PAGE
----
Simon’s Mansion, William Poe’s latest entry to his LGBT literary fiction series, continues the story of protagonist Simon Powell as he returns home to rural Arkansas and struggles to reckon his past with his present. Along the way we are treated to a gripping tale of love, loss, and the search for redemption.
From page one, Poe’s vivid, judiciously-paced prose works wonders as the author gracefully infuses a tried and true prodigal son/coming of age narrative with shades of intolerance, bigotry, and addiction. The novel begins by re-examining Simon’s various relationships (primarily that of his family as well as his lover, Thad) and the emotional baggage he can’t seem to shake, slowly laying the groundwork for a surprisingly thrilling third-act that provides an incredibly satisfying conclusion (avoid spoilers if you can...it’s very good).
Readers will undoubtedly benefit from having read the previous installments to this series (Simon Says, Simple Simon), but visiting/revisiting Poe’s earlier takes on Simon’s ongoing journey is by no means a prerequisite for reading and enjoying this novel. Simon’s Mansion is a fully realized story in and of itself, one where Poe’s gripping narrative transcends the experiences it so gracefully explores...and it just might be the author's best work yet.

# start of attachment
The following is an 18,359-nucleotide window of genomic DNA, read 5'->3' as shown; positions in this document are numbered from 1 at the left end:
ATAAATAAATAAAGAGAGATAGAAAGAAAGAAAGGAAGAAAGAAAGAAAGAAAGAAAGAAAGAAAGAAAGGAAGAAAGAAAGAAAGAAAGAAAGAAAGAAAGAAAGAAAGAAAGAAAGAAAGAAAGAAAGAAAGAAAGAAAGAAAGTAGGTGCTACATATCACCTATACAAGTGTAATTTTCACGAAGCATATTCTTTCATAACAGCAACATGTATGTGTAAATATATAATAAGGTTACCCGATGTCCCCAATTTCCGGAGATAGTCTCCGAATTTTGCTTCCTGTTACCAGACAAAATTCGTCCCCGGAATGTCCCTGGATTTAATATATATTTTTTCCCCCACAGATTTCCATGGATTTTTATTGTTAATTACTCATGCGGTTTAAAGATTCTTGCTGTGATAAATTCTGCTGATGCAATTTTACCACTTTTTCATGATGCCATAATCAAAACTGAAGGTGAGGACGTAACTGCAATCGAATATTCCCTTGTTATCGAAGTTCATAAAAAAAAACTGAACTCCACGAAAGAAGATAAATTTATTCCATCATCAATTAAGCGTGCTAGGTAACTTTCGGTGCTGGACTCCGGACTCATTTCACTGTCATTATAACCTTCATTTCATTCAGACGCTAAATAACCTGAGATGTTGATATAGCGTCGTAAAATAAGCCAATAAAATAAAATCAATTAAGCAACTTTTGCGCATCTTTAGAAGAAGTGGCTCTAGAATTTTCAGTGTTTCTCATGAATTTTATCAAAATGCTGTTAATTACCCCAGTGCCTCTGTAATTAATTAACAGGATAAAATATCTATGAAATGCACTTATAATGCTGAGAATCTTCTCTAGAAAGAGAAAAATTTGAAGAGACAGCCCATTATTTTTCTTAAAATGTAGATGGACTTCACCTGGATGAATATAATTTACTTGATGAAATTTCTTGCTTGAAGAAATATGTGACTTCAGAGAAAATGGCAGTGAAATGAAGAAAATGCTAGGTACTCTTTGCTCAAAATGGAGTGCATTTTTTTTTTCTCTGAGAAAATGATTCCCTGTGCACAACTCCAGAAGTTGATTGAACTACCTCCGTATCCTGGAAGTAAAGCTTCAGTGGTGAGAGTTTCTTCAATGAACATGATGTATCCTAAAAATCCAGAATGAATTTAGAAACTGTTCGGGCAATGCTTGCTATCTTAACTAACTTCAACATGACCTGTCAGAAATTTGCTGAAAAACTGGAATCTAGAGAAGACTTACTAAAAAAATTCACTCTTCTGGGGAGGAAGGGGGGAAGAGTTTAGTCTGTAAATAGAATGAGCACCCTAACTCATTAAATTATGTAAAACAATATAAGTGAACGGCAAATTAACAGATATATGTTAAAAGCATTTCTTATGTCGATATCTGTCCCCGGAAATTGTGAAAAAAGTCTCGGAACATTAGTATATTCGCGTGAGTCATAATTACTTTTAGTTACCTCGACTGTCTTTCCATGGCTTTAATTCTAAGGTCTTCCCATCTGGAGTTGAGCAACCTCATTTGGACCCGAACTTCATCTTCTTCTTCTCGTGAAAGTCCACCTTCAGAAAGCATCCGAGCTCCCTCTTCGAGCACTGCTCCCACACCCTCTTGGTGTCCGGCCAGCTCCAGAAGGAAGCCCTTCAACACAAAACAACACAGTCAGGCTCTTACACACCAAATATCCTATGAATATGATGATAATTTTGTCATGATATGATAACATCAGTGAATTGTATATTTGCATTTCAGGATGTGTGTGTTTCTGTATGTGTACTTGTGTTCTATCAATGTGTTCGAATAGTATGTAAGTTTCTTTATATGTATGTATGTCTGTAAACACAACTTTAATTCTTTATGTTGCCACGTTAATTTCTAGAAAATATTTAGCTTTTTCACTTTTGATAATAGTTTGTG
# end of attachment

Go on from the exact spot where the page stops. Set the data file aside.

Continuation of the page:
As a young boy, Simon fantasized that he came from the faraway planet Zenon. That was because he had strange desires which were different from those of his friends. Even at ten, he was attracted to boys. At eighteen, he decided to abandon his Christian faith and his small-town life and join the Moonies, thinking that their Unification Church will cure him of his “queerness.” However, even after marrying the bride Reverend Moon chose for him, Simon felt the same. Opting to accept his sexual identity, he left Moon’s church and moved to Hollywood, flourishing in a career in film distribution. That’s where he met Thad who became the love of his life. They had a tumultuous relationship, though, for both were addicted to cocaine.
Semi Finalist Plot/Idea: 10 out of 10 Originality: 10 out of 10 Prose: 10 out of 10 Character/Execution: 10 out of 10 Overall: 10.00 out of 10 Assessment: Plot: Though Poe offers a thoroughly compelling and propulsive plot, the author displays a somewhat impatient tendency to skim-over potentially rich scenes in favor of more slow-going descriptions and allusions. The novel's unexpected developments and narrative breadth, however, allow this work to resonate. Prose: While at times Poe's abstractions can unnecessarily obfuscate the circumstances, the author delivers a finely tuned narrative with literary prose that is smooth, rich, and rhythmic in cadence. Originality: What sets this book apart is its raw originality. Simon’s Mansion sensitively and realistically captures the struggles of a young man seeking truth and acceptance following a period of intense struggle. That the author draws from personal experience to craft this story, provides a meaningful level of …